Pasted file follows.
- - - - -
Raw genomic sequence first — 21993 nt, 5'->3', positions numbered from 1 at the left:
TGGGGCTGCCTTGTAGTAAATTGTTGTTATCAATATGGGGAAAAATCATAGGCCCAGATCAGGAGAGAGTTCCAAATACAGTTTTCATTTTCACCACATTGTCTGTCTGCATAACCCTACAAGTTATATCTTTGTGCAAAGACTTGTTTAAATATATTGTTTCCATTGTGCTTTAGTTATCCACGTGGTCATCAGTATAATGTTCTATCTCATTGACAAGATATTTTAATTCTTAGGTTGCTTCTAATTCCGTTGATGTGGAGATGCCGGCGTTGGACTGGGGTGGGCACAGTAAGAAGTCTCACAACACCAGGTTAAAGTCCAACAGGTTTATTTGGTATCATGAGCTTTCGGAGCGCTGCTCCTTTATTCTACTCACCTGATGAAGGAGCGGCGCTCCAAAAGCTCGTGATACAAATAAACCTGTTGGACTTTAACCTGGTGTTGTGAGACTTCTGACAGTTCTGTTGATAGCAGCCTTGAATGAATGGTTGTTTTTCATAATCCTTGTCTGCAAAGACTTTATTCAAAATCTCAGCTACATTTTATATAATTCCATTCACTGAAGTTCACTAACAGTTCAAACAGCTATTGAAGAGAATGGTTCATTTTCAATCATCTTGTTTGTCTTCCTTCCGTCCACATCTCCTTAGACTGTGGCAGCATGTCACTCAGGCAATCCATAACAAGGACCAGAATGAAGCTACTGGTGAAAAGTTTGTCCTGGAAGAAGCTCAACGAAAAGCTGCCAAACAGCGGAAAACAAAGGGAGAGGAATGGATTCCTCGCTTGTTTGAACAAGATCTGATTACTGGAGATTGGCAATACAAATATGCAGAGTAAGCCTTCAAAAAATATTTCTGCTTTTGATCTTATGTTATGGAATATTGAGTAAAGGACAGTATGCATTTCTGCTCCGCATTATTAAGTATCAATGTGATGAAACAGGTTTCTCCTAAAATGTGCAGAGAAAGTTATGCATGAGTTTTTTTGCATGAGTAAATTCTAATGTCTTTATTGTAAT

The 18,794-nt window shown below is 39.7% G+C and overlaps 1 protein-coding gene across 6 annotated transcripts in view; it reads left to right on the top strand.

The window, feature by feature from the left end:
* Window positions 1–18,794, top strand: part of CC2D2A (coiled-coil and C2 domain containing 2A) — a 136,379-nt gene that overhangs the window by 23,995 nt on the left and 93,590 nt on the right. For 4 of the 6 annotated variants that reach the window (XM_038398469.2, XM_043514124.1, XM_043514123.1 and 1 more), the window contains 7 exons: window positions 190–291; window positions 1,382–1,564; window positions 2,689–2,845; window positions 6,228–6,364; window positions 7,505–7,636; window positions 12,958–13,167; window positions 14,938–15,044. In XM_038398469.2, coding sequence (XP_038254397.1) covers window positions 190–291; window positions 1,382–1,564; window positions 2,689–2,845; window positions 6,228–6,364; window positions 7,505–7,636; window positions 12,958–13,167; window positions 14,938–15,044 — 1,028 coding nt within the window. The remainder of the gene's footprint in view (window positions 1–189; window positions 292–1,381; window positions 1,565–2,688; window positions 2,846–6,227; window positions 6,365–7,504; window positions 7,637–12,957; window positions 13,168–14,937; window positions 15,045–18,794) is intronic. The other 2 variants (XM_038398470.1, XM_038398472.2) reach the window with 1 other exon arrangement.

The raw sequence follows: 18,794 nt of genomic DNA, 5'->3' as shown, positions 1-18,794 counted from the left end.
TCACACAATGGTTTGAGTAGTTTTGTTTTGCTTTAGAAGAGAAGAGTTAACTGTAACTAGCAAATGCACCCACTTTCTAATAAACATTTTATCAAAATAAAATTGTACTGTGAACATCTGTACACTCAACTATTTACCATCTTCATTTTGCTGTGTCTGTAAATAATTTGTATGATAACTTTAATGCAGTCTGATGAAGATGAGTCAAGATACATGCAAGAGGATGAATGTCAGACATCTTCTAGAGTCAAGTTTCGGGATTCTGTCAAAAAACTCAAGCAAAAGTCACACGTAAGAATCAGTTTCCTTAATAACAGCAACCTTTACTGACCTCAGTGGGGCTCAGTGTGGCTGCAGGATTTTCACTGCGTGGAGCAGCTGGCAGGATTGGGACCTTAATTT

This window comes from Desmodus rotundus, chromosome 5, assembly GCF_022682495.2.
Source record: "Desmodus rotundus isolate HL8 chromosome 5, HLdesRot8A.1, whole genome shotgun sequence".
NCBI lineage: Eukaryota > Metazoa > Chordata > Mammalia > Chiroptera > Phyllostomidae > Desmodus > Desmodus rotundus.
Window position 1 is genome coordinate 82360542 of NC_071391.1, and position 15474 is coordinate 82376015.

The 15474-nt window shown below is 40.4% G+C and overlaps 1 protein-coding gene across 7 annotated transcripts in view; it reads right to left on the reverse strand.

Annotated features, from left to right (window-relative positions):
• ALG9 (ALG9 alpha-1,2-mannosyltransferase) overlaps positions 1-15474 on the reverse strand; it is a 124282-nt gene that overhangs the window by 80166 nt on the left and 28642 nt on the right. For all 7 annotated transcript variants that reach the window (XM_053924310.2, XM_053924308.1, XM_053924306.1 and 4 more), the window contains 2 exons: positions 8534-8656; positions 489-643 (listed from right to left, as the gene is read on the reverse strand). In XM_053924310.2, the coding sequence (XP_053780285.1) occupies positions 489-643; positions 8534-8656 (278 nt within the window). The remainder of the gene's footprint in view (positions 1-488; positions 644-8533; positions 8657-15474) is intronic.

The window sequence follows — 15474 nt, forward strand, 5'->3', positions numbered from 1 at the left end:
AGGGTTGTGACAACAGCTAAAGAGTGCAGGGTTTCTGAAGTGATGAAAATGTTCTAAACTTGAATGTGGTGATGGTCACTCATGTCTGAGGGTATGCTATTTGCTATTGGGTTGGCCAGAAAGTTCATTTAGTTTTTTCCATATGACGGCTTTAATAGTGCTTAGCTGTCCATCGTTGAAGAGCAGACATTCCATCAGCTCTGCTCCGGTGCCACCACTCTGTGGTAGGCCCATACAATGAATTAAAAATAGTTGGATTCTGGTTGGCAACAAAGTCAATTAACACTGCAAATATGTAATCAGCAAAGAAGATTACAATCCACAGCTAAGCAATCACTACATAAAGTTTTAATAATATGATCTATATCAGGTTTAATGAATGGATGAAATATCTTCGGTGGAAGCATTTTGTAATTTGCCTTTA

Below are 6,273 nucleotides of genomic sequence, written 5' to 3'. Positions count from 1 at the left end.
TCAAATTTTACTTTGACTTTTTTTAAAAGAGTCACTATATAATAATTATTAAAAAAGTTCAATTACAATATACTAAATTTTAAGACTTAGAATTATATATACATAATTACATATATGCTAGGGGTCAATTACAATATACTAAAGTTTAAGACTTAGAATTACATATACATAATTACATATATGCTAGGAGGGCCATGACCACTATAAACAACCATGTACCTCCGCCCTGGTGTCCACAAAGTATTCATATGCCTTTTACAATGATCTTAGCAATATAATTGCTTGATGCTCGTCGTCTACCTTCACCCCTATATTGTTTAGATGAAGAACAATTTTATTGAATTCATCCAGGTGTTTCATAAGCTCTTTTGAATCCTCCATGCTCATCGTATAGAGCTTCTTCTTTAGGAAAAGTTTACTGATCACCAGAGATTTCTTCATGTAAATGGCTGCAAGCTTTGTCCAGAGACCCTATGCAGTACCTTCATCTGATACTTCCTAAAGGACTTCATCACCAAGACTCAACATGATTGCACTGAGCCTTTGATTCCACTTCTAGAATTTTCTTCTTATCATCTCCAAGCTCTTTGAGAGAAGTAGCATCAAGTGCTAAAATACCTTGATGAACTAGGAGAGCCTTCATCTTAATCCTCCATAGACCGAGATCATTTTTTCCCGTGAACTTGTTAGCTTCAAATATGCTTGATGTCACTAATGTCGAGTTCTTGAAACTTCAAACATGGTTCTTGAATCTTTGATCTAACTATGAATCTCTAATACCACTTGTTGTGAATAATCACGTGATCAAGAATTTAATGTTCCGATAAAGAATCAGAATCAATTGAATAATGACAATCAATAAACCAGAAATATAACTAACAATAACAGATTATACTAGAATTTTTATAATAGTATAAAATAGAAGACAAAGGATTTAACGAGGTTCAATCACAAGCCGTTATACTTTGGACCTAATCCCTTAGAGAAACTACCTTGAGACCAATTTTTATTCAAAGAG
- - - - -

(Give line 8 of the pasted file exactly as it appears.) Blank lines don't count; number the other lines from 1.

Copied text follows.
This window comes from Desmodus rotundus, chromosome 5, assembly GCF_022682495.2.